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Virtually everything we know about Latin tropical music as we know it has been built upon the Top40 of a tiny Caribbean island, circa 1959. And that was enough. Cuba's legacy -- the son that became salsa the montuno that began mambo, the ddescarga that proved Latinos could jam with the best of jazz - has shaped the sounds of Peurto Rico, New York, and Latin music all over the world. But Cuba's musical development didn't end with the revolution. On the streets of Havana, even under economic blockade and ruin, the music continues to grow, change, adapt, and above all, swing. Stronger and harder year after year, as Cubans themselves have grown stronger and harder. This is the sound of Los Van Van... for over 30 years Cuba's ultimate dance band.
With the September 30, 2003 release of Van Van Live at Miami Arena, the band once again captures the spriti of its infectious rhythms while inspiring its fans at this legendary concert. With the double CD and DVD, Los Van Van proves once again that they are masters of Cuban dance music. The historic Miami performance was protested by 5,000 demonstrators. Escorted by police bearing shield and riot helmets, the screaming and dancing fans showed up to hear their beloved band them what they came to experience-- the spirit and joy of extra-ordinary music. A jewel of an album that some didn't want you to experience, Van Van Live at Miami Arena captures the excitement of an unprecedented Los Van Van show...one that will go down in history forever.
Feet accustomed to the suave sounds of romantic salsa may not know where to begin with Van Van. But the hips will. "In Cuba, people want to dance," says Van Van mastermind Juan Formell. "If they don't dance, forget it, they're not going to listen to you." The sound of Havana baking in the pre-millennial sun is so propulsive, so percussive, that the rhythms seem to hit from all directions at once. Not just the congas, timbales, cowbells, either... the bass is always in your face, the horns blaze even the violins -- Van Van's got two of 'em - attack with a relentless rhythm that can't just be contained by the clave -- this is Latin music on a rampage. Where did this incredible music come from? Credit Juan Formell, Van Van's founder and the musical director. Back in 1967, the guitar prodigy was doing time in Elio Reve's orquesta, a classic charanga band of flutes, violins, piano, string bass and percussion.
Under Formell's direction (and bass playing), Reve's charanga was reborn as Changui '68 -- with electric guitar and bass augmenting the orchestra. The dainty sounds of the charanga yielded to a new era in Cuban music, and Juan Formell's next move was to ride that wave with a new group, Van Van.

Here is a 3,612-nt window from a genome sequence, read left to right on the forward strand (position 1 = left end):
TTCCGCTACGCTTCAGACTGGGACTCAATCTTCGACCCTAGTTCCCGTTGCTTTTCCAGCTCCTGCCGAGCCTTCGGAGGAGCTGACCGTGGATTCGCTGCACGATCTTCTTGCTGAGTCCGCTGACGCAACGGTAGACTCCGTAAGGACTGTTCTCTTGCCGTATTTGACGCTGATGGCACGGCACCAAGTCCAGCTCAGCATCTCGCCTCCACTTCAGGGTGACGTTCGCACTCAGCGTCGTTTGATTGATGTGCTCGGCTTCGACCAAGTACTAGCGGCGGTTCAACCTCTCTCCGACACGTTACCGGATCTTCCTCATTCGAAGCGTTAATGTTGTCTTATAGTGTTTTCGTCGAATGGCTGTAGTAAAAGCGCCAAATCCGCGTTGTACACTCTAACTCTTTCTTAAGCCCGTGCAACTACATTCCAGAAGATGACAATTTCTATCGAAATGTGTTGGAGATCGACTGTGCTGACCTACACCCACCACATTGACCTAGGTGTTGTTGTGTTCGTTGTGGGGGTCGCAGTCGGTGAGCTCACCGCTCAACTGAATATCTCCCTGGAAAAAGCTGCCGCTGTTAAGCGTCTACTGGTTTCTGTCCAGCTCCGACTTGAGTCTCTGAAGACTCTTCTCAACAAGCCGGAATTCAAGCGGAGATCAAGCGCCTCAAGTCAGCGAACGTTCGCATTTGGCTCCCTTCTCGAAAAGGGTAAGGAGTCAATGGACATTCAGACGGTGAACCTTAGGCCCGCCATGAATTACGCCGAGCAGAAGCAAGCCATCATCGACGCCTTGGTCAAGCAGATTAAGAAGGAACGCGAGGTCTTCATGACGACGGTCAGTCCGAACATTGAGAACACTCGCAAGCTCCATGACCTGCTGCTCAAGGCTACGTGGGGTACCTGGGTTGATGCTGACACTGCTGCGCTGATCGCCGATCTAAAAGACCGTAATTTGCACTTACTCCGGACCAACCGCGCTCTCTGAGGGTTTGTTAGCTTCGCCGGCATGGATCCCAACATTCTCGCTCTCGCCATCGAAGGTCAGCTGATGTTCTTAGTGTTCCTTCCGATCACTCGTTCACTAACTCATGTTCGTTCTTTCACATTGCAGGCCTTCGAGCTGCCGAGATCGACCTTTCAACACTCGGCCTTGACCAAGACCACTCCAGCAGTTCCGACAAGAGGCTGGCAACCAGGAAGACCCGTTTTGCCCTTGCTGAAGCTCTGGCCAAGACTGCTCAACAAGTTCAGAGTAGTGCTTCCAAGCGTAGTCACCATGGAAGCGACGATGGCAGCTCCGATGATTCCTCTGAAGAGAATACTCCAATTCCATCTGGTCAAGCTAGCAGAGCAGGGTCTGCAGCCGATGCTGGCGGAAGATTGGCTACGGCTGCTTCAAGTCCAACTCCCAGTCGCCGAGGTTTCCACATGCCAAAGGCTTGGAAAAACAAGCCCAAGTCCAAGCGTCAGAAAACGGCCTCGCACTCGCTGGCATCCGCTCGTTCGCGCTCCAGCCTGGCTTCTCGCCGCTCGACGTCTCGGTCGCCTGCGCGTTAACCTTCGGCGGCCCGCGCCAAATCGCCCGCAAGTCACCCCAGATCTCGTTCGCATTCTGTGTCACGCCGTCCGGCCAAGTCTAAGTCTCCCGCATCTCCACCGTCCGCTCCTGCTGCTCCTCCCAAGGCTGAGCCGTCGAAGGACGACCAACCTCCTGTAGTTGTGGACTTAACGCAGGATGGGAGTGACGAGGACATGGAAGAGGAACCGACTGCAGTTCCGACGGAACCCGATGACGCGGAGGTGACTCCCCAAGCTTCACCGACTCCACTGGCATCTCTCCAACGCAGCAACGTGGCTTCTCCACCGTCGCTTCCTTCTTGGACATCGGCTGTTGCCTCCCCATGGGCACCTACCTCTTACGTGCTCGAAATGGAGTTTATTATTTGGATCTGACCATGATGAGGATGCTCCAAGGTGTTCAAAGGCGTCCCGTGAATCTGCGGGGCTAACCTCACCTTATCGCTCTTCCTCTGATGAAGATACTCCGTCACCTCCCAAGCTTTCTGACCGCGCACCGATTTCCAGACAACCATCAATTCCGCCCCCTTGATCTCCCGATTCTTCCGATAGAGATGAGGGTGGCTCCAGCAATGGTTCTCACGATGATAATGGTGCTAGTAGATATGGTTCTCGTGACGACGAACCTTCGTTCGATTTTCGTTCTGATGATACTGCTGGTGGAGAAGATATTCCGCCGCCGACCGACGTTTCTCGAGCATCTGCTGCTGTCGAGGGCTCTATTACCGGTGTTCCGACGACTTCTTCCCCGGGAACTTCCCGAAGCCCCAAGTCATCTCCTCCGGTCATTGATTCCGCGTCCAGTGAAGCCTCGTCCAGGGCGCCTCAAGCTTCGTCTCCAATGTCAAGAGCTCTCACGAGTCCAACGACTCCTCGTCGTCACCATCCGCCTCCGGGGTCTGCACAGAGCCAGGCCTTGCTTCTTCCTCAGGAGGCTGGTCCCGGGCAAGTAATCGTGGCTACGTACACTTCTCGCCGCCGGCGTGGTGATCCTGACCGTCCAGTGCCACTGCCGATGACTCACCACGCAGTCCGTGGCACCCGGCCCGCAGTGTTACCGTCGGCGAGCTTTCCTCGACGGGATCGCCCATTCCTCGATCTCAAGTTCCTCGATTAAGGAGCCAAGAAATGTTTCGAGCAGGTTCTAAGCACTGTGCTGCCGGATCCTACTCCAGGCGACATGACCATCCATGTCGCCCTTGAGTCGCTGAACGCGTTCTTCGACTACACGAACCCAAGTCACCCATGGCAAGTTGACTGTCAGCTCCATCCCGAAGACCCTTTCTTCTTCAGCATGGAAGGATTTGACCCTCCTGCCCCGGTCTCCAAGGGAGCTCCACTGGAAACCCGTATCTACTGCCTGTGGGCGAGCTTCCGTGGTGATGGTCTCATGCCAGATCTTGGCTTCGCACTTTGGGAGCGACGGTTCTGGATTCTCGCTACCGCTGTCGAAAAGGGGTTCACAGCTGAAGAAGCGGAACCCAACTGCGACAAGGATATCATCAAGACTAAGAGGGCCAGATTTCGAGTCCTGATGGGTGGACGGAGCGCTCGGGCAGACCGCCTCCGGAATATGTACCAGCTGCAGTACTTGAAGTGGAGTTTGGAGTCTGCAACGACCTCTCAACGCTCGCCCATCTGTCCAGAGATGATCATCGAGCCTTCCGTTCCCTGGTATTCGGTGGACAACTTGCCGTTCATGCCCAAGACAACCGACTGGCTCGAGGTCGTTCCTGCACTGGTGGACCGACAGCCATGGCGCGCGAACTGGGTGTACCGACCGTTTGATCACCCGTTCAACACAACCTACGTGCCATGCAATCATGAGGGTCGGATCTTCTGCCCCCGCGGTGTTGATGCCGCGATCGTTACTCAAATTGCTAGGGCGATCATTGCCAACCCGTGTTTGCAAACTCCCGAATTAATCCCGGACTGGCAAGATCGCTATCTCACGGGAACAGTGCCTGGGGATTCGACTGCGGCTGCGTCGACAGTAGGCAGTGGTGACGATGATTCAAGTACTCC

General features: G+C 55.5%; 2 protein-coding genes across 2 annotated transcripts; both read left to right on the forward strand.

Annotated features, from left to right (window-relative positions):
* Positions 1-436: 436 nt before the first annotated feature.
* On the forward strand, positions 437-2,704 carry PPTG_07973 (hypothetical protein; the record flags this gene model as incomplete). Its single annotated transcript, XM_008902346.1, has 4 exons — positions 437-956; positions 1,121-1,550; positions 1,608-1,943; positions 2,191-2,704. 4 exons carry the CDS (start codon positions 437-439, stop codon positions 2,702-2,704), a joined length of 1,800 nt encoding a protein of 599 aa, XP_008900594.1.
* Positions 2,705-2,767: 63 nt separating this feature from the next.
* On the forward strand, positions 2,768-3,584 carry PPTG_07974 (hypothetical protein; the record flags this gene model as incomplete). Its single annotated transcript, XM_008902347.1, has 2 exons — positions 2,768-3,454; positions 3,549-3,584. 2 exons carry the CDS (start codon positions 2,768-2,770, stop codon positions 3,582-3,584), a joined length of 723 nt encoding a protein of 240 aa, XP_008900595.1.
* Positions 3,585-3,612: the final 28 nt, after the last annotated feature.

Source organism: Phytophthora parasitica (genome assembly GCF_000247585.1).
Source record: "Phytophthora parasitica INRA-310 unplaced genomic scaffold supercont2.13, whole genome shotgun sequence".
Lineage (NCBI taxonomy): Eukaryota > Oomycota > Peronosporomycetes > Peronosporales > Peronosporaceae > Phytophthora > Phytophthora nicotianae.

And that was it, really. Because Van Van has become synonymous with Cuban music. They've continued to grow with the tastes of this music-obsessed people -- no matter how heavy, psychedilic, jazzy, sweet, romantic or synthesized Cubans have desired their dance music to be, Van Van have delivered. They were the first Cuban band to incorporate trombones, synthesizers, drum machines, and the now-standard vocal trio into their ever-adapting sound. First the new beat was called song, the Afro-fusion of Cuban son with ritual Yoruba rhythms and American pop. Then it was called timba, the sound of Havana in the '90s -- where salsa would have gone if Beny More met up with George Clinton. Whatever the name, it's always been the music of Van Van.
As an over 30-year-old musical institution, Van Van has seen Cuba's finest musicians rise through its ranks. And that's saying something, in this country where "musician" is a 24-hour job. Much has been made of Cuba's master musicians, the elder generation who live and breathe the very foundation of Latin music. But Van Van is an intergenerational summit, a unique orchestra where masters disciples share a stage, each sparking off one another's creativity. Pounding the piano with Van Van since their inception, Cesar "Pupi" Pedroso is every bit the master musicion. Imposing, fedora-crowned baritone Pedro Calvo has dazzled audiences since the '70s; at his side is Mario "Mayito" Rivera, all of 24 years old and heartthrob, to boot. While maestro Formell powers Van Van with his mighty bass lines, his son Samuel answers from the afro-fitted drum kit. "The young musicians are very good, and they have had big influence on me and on the group," says Formell._ _Now, with all things Cuban at the height of international chic, the time is ripe for modern Latin tropical music to get back to Cuba. Says Formell, "Salsa has a lot of Cuban influences, but the salsa groups are more standardized, they follow more or less the same lines, the same tunes and sounds. The Cuban style is more open." Poised as they are for international domination, Formell and Van VAn are ready to take their formidative sound to the next level. "It's a fact that Cuban music has exploded worldwide," says Formell. "Cuba is a powerhouse in the development of popular music, and it was about time that it was recognized as such." Like Formell's super-orchestra, its name -- "Van Van" -- the group has continued to go, go, and go. On and on, innovating and expanding the power, scope, and future of Latin Music.
Los Van Van is an award winning group. The band previously won a Grammy award for best salsa album in 2000 for Llego Van Van... Van Van is Here (Havana Caliente). Also they were nominated for Latin Grammy in September 2000, the first year the Latin Grammys existed. They are currently nominated for a Latin Grammy in the category of best contemporary tropical album for their album, En el Malecon de La Habana, released on Pimienta Records/Havan Caliente/Universal Music Latino earlier this year. Los Van Van has produced 25 recordings, played all over the world and are credited with influencing the evolution of contemporary salsa.
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